As people world over enjoyed the festive season by engaging in different social activities including eating, drinking and smoking, on 28th December, Kenya banned Shisha smoking sending a wave of anxiety among smokers and importers alike.
Then ban is a relief to many parents, whose youngsters have been addicted to smoking the water-pipe tobacco, widely known as shisha. But a group of 15 people have moved to court seeking a lift on the ban passed by Cabinet Secretary Cleopa Mailu.
According to news from a local daily, Justice John Mativo declined to temporarily lift the ban. The group was directed to file the main case and serve Health secretary, and the Attorney-General with court papers before the hearing on January 4.
Studies by the World Health Organization reveal that smoking Shisha poses grave health risks because smoke from a full session (20-80 minutes) of smoking the flavored tobacco is equivalent to smoke produced by 100 cigarettes.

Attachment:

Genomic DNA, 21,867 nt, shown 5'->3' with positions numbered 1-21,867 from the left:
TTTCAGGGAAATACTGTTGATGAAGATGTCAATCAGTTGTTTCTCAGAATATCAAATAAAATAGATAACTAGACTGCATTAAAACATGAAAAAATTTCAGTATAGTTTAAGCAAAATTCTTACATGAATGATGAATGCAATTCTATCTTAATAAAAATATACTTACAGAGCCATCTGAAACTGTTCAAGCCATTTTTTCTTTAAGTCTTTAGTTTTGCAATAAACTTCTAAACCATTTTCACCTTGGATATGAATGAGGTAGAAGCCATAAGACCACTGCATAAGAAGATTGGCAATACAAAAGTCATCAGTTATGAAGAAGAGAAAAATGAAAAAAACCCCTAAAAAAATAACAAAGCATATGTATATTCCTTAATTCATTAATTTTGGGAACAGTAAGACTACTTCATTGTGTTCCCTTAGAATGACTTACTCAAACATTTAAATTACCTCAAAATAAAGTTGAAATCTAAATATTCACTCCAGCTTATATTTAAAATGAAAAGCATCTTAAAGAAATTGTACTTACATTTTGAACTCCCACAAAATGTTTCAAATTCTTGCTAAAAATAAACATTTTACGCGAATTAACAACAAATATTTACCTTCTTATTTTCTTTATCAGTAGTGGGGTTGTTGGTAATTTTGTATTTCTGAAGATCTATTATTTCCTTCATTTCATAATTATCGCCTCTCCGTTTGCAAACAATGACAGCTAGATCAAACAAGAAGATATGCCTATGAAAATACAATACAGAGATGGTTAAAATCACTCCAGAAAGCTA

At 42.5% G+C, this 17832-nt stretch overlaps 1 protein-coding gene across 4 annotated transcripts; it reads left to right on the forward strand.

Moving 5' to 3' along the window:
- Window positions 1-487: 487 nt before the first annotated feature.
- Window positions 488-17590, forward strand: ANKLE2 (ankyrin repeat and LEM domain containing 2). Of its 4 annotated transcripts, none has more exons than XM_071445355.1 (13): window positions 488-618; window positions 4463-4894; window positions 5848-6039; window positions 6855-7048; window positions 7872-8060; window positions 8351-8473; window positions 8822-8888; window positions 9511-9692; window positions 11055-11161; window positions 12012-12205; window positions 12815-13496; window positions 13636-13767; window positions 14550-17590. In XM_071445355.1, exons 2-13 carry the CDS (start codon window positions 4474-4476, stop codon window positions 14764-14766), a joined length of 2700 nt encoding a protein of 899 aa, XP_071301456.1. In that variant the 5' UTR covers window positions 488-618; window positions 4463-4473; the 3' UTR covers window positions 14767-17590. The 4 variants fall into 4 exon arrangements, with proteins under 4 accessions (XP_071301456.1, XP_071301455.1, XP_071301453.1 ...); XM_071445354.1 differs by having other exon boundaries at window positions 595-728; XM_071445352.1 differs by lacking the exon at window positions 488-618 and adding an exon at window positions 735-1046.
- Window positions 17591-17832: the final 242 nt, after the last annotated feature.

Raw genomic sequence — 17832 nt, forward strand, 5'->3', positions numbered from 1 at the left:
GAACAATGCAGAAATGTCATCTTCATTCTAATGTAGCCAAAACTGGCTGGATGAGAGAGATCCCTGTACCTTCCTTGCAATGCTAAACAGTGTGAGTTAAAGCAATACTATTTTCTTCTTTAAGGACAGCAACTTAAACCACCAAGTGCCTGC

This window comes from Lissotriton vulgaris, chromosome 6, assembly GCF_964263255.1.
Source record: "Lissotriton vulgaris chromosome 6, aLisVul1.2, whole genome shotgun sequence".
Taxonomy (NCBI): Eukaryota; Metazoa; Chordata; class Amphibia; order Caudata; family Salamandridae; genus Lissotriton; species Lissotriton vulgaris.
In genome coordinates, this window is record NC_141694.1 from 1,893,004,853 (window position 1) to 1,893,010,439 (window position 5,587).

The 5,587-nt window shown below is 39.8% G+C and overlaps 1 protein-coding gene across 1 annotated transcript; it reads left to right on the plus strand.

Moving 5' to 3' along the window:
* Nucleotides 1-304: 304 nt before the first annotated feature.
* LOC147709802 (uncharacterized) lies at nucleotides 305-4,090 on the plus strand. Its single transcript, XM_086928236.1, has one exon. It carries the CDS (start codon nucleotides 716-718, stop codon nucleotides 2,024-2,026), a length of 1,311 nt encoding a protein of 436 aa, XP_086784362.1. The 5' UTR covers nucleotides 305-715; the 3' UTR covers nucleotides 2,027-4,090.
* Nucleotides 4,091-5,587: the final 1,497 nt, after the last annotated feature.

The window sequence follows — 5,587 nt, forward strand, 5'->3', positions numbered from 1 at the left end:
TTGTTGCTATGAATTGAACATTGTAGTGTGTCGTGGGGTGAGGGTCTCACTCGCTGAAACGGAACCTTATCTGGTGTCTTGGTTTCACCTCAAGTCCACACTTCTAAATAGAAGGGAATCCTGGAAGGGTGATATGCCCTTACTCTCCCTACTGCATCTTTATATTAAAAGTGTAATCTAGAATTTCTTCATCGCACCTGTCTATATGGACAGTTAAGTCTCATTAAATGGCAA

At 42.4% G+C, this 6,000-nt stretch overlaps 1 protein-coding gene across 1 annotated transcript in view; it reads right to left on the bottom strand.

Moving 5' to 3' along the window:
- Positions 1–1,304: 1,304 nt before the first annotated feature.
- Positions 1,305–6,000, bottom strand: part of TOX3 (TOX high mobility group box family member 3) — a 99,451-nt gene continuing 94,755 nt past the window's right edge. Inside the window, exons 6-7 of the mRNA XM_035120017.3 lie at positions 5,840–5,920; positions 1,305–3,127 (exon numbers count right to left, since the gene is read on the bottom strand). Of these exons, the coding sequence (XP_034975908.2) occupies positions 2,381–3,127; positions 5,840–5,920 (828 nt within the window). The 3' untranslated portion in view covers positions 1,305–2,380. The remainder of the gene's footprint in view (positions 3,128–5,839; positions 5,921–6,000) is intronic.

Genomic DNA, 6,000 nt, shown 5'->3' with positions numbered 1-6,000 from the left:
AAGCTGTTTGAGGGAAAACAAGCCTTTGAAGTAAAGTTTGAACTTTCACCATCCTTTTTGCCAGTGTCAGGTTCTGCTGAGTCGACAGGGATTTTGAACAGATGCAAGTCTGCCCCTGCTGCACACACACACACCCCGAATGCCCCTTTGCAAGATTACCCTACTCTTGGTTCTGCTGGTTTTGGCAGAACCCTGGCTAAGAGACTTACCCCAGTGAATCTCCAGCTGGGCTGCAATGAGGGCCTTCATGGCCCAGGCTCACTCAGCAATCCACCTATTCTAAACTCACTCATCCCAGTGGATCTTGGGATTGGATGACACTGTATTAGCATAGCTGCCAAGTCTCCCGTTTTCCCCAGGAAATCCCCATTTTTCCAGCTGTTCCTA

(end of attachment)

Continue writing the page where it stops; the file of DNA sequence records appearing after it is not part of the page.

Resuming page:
Moreover, the health agency added: “because of the communal nature of water-pipe smoking, with sharing of a mouthpiece, there is potential transmission of infectious diseases,” including tuberculosis and hepatitis.
Locally, the University of Nairobi carried a study which discovered that some of the Shisha products (eight samples) were laced with prohibited substances such as opium, and also contained amphetamine- a highly addictive stimulant that targets the central nervous system.